Over 118,000 people with disabilities denied compensation after benefits error

More than 118,000 people with disabilities and health problems have been denied the right to compensation after a Department for Work and Pensions (DWP) benefit payment error affecting people with ‘the most limiting illnesses or disabilities’.

14/01/22

Over 118,000 people with disabilities denied compensation after benefits error

A Parliamentary and Health Service Ombudsman investigation has found that a seriously ill woman had her benefits payments cut by around £80 a week due to a Government blunder, leaving her unable to heat her home and buy food.

62-year-old Ms U, who lives alone, should have received her Employment and Support Allowance (ESA) payments in full when she was moved from Incapacity Benefit, however she – and thousands of others – had her benefits payments mistakenly cut.

According to a National Audit Office (NAO) report into the ESA error, it found that it likely affected people with ‘the most limiting illnesses or disabilities’. It also means that thousands of people may have missed out on related benefits and experienced extreme hardship because of it, like Ms U.

The DWP has since corrected the ESA error and set about paying arrears to those affected. But it still will not allow them to claim compensation for the life-changing impact this error may have had.

For five years, Ms U – who was recovering from heart bypass surgery and managing multiple health problems including an autoimmune disease, severe mental health problems and hypertension – received only around half the amount the Government says is the minimum requirement for a person with severe disability needs.

The case was brought to the Ombudsman’s attention by Ms U’s local welfare rights adviser who explained that she had suffered extreme financial and personal hardship because the DWP made an error when it changed the benefits she was receiving.

Ombudsman Rob Behrens is now calling on the Government to urgently rectify the injustice.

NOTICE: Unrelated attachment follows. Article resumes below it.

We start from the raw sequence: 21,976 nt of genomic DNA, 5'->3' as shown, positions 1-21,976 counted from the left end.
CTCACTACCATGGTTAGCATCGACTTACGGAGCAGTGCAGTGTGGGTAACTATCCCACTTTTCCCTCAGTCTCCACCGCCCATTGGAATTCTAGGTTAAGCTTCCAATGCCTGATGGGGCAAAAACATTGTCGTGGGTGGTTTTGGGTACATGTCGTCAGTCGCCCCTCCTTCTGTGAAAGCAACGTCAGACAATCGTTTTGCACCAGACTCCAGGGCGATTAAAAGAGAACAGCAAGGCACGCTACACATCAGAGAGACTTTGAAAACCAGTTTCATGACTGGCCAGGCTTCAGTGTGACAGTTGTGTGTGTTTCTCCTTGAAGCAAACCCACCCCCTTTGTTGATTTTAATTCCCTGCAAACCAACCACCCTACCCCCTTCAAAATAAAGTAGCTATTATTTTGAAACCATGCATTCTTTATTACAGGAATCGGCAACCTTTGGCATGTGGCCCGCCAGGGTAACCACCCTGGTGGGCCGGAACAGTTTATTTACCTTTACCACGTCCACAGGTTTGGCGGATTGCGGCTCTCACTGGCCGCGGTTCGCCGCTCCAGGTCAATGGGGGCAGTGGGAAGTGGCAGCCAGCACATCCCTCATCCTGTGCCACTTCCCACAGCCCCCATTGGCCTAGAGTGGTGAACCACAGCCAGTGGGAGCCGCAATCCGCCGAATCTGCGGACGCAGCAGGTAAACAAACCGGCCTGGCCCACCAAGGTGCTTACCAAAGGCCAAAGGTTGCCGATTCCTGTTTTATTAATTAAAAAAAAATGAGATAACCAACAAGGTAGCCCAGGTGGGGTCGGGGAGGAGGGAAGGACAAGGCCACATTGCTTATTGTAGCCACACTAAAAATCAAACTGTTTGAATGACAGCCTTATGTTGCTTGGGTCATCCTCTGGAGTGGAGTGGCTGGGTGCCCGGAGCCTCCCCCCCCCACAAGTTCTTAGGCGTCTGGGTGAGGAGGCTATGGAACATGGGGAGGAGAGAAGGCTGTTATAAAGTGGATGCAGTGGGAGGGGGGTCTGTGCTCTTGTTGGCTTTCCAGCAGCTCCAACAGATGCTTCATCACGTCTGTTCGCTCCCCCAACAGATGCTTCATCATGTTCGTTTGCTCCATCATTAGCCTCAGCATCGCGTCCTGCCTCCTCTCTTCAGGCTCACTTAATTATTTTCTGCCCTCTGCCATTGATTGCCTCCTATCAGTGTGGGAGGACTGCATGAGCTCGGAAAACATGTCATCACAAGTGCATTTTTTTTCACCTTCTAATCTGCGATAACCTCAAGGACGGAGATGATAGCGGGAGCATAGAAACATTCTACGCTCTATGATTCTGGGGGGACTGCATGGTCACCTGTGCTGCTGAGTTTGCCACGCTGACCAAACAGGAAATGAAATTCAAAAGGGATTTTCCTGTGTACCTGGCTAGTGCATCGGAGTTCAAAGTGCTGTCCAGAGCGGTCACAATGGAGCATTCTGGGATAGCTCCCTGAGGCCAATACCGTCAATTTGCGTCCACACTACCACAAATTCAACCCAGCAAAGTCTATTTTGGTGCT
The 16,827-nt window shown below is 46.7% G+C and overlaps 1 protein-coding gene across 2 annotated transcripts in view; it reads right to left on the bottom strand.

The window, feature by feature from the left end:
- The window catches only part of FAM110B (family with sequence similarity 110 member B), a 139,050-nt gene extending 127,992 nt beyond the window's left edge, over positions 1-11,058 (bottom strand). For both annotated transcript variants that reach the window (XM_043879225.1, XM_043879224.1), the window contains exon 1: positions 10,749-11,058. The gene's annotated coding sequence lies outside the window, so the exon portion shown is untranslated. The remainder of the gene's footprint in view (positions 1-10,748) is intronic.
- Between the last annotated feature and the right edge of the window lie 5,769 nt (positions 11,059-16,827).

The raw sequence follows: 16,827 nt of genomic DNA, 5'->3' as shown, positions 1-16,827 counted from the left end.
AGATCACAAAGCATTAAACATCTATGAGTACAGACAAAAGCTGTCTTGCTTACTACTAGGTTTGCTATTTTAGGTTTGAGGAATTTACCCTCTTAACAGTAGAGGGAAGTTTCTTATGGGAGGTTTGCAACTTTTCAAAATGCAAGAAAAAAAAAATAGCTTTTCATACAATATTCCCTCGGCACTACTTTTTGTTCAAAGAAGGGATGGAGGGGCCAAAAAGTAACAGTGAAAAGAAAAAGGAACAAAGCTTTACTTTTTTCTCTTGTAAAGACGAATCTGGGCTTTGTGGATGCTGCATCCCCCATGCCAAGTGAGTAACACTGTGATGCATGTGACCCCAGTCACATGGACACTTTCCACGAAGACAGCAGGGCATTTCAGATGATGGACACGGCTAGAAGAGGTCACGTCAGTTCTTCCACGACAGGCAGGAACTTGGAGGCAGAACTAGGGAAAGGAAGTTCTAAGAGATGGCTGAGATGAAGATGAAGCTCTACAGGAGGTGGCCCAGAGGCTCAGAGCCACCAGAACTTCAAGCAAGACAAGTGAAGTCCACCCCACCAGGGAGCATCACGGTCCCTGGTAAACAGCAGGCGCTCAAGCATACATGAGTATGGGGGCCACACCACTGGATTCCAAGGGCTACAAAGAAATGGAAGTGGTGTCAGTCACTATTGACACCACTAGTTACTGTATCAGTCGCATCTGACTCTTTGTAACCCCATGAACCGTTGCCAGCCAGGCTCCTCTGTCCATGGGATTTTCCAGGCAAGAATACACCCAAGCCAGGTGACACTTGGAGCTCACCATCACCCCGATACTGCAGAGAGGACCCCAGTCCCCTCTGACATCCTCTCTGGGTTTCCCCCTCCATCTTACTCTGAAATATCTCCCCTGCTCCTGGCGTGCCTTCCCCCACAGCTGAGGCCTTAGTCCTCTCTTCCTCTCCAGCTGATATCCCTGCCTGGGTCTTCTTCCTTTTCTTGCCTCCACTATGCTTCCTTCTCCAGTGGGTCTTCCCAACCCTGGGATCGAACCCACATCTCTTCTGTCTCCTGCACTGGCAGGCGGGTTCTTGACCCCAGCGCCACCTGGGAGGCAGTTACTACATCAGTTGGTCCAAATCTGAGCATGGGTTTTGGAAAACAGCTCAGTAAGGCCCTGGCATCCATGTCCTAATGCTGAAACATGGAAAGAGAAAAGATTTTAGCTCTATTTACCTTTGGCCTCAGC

“Ms U’s case is deeply distressing and a stark reminder of why accountability and independent Ombudsman schemes matter. It is human to make mistakes but not acting to right wrongs is a matter of policy choice. In this case, that choice has been made by the very organisation that is responsible for supporting those most in need.

“That those affected are unable to claim compensation for this error is poor public policy in practice, and the situation is made worse given that they have already waited years to receive the benefits to which they are entitled.

“We don’t know how many more Ms Us there are out there. That is why I urge the DWP to allow people affected to claim for compensation in recognition of its error and the potentially devastating impact it has had on people’s lives.”

Despite its refusal to comply, DWP’s own policies state that people should be offered compensation if they suffer injustice and hardship because of administrative errors.

Cllr Mariam Lolavar, Cabinet Member for Business & Economic Growth, Royal Borough of Greenwich said the authority’s welfare rights team has been campaigning to get Ms U’s benefits reinstated by the Department for Work and Pensions (DWP) since 2017.

“It has been a very long process and put a disabled resident through extreme and unnecessary hardship. Following the tireless work by council officers the benefits owed have been backdated however, the DWP still refused to pay compensation for its error.

“I am delighted that the Ombudsman has ruled that Ms U is entitled to compensation from the DWP. We stand in solidarity with the Ombudsman’s recommendations to Parliament calling the DWP to award compensation automatically to everyone else who has been affected by its mistake too.

“We are one of the few boroughs that continue to fund a welfare rights team but Ms U’s callous treatment by the DWP just goes to show what an invaluable support the team provides to our most vulnerable residents.”

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